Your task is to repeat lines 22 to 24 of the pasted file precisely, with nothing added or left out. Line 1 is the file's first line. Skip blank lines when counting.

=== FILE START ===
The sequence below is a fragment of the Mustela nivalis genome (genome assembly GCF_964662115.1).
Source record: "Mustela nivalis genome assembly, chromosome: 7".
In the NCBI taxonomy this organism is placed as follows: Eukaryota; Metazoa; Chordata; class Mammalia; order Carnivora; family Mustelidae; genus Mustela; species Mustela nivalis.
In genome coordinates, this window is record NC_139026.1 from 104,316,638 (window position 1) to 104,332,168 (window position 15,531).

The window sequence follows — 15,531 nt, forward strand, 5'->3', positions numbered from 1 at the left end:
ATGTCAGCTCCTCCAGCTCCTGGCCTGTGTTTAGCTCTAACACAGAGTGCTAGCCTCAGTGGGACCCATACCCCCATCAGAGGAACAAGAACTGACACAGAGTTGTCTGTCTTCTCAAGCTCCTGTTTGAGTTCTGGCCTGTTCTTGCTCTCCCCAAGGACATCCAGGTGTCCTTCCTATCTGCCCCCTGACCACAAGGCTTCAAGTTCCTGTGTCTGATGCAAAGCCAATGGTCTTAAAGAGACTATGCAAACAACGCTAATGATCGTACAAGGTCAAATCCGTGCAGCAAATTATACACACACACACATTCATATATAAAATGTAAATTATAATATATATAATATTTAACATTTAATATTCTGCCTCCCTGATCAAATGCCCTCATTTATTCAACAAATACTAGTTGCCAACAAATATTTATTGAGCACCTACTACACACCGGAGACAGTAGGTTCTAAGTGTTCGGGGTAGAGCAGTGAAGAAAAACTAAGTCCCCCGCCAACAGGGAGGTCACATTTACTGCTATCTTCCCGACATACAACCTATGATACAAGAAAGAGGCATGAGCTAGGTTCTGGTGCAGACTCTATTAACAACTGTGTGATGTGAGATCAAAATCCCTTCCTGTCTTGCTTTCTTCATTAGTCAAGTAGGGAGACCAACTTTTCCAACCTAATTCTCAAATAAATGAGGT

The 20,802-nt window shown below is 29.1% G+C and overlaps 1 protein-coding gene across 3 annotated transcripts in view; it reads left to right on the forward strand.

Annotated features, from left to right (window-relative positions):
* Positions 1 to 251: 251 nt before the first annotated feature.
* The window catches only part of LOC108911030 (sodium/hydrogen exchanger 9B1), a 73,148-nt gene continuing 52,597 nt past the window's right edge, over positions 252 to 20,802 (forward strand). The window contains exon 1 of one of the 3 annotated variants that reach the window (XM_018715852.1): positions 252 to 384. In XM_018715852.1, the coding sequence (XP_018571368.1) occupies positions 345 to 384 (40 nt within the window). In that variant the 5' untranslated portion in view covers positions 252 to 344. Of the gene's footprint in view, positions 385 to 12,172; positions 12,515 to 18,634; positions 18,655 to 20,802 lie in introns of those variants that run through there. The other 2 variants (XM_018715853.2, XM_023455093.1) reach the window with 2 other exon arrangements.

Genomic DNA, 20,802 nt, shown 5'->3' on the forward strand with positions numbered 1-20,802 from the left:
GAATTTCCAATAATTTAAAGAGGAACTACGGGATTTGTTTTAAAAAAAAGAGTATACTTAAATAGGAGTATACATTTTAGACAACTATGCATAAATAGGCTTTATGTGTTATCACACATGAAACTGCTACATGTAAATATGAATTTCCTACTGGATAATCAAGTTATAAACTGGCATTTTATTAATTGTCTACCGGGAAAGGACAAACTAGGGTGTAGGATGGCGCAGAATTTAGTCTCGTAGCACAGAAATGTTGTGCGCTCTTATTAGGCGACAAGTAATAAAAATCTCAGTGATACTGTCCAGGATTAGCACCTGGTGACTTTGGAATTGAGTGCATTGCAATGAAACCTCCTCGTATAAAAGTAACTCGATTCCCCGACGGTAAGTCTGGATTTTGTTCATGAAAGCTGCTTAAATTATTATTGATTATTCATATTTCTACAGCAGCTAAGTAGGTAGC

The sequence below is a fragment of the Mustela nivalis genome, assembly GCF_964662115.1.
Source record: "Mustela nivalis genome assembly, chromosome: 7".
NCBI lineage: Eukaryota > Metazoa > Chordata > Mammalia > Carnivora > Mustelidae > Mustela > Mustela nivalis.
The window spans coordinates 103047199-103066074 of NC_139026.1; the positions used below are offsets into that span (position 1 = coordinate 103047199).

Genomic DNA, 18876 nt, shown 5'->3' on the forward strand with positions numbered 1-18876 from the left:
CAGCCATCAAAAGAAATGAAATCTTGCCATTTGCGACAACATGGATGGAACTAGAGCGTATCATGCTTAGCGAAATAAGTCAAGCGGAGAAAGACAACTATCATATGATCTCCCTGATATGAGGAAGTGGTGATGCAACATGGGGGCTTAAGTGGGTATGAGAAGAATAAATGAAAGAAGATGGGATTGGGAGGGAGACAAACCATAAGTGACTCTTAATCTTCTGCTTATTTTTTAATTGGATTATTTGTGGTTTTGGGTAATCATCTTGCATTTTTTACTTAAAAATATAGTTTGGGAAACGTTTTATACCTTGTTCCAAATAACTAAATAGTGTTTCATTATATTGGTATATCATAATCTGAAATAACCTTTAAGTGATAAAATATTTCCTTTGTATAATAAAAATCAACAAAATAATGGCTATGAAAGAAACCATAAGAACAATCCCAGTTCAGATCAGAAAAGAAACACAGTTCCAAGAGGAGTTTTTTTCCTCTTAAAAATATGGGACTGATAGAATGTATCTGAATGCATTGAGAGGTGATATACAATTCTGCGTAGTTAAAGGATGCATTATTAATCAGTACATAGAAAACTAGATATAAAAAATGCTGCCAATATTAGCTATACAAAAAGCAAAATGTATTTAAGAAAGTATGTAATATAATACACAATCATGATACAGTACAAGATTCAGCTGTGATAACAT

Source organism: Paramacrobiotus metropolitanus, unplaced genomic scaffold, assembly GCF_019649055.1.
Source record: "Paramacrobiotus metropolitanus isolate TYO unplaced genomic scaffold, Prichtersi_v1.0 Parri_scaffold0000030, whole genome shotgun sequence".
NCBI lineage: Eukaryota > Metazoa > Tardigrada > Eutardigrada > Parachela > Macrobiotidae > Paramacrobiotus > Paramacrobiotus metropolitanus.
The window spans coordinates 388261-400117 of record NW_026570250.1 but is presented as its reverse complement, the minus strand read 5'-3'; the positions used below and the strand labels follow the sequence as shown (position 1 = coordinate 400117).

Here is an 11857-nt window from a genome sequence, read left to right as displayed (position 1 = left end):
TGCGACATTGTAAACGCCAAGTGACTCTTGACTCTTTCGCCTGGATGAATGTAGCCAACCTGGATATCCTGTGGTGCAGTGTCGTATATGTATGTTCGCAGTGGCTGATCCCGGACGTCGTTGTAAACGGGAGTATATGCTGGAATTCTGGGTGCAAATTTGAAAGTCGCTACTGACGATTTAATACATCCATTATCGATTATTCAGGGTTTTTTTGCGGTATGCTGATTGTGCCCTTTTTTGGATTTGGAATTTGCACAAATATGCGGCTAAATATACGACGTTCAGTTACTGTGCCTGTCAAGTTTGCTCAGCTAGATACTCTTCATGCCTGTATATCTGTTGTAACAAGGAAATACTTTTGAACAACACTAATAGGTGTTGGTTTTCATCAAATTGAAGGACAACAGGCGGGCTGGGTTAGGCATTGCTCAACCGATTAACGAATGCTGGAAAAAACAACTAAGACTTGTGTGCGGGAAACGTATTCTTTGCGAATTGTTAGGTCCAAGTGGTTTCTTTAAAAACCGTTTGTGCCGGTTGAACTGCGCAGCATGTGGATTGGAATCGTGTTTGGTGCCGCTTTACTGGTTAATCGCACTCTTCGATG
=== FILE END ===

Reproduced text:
The window spans coordinates 388261-400117 of record NW_026570250.1 but is presented as its reverse complement, the minus strand read 5'-3'; the positions used below and the strand labels follow the sequence as shown (position 1 = coordinate 400117).

Here is an 11857-nt window from a genome sequence, read left to right as displayed (position 1 = left end):
TGCGACATTGTAAACGCCAAGTGACTCTTGACTCTTTCGCCTGGATGAATGTAGCCAACCTGGATATCCTGTGGTGCAGTGTCGTATATGTATGTTCGCAGTGGCTGATCCCGGACGTCGTTGTAAACGGGAGTATATGCTGGAATTCTGGGTGCAAATTTGAAAGTCGCTACTGACGATTTAATACATCCATTATCGATTATTCAGGGTTTTTTTGCGGTATGCTGATTGTGCCCTTTTTTGGATTTGGAATTTGCACAAATATGCGGCTAAATATACGACGTTCAGTTACTGTGCCTGTCAAGTTTGCTCAGCTAGATACTCTTCATGCCTGTATATCTGTTGTAACAAGGAAATACTTTTGAACAACACTAATAGGTGTTGGTTTTCATCAAATTGAAGGACAACAGGCGGGCTGGGTTAGGCATTGCTCAACCGATTAACGAATGCTGGAAAAAACAACTAAGACTTGTGTGCGGGAAACGTATTCTTTGCGAATTGTTAGGTCCAAGTGGTTTCTTTAAAAACCGTTTGTGCCGGTTGAACTGCGCAGCATGTGGATTGGAATCGTGTTTGGTGCCGCTTTACTGGTTAATCGCACTCTTCGATG